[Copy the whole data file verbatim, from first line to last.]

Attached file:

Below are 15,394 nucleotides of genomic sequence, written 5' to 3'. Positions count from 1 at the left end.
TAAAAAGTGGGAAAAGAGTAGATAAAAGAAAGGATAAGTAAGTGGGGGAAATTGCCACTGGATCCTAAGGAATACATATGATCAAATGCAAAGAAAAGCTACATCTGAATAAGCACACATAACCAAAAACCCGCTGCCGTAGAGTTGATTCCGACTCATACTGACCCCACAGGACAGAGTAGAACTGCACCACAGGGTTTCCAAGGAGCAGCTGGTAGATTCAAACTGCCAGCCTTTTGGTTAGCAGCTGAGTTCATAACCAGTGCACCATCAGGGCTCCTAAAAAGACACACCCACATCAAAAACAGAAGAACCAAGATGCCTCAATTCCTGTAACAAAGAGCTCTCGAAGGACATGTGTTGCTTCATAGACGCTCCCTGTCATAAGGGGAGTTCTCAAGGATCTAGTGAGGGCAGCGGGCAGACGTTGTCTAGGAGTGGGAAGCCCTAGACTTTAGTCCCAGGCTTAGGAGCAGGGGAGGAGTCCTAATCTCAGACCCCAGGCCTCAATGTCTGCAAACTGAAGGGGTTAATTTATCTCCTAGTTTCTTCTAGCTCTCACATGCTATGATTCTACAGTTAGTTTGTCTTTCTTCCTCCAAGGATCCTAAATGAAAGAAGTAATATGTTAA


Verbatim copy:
Below are 15,394 nucleotides of genomic sequence, written 5' to 3'. Positions count from 1 at the left end.
TAAAAAGTGGGAAAAGAGTAGATAAAAGAAAGGATAAGTAAGTGGGGGAAATTGCCACTGGATCCTAAGGAATACATATGATCAAATGCAAAGAAAAGCTACATCTGAATAAGCACACATAACCAAAAACCCGCTGCCGTAGAGTTGATTCCGACTCATACTGACCCCACAGGACAGAGTAGAACTGCACCACAGGGTTTCCAAGGAGCAGCTGGTAGATTCAAACTGCCAGCCTTTTGGTTAGCAGCTGAGTTCATAACCAGTGCACCATCAGGGCTCCTAAAAAGACACACCCACATCAAAAACAGAAGAACCAAGATGCCTCAATTCCTGTAACAAAGAGCTCTCGAAGGACATGTGTTGCTTCATAGACGCTCCCTGTCATAAGGGGAGTTCTCAAGGATCTAGTGAGGGCAGCGGGCAGACGTTGTCTAGGAGTGGGAAGCCCTAGACTTTAGTCCCAGGCTTAGGAGCAGGGGAGGAGTCCTAATCTCAGACCCCAGGCCTCAATGTCTGCAAACTGAAGGGGTTAATTTATCTCCTAGTTTCTTCTAGCTCTCACATGCTATGATTCTACAGTTAGTTTGTCTTTCTTCCTCCAAGGATCCTAAATGAAAGAAGTAATATGTTAA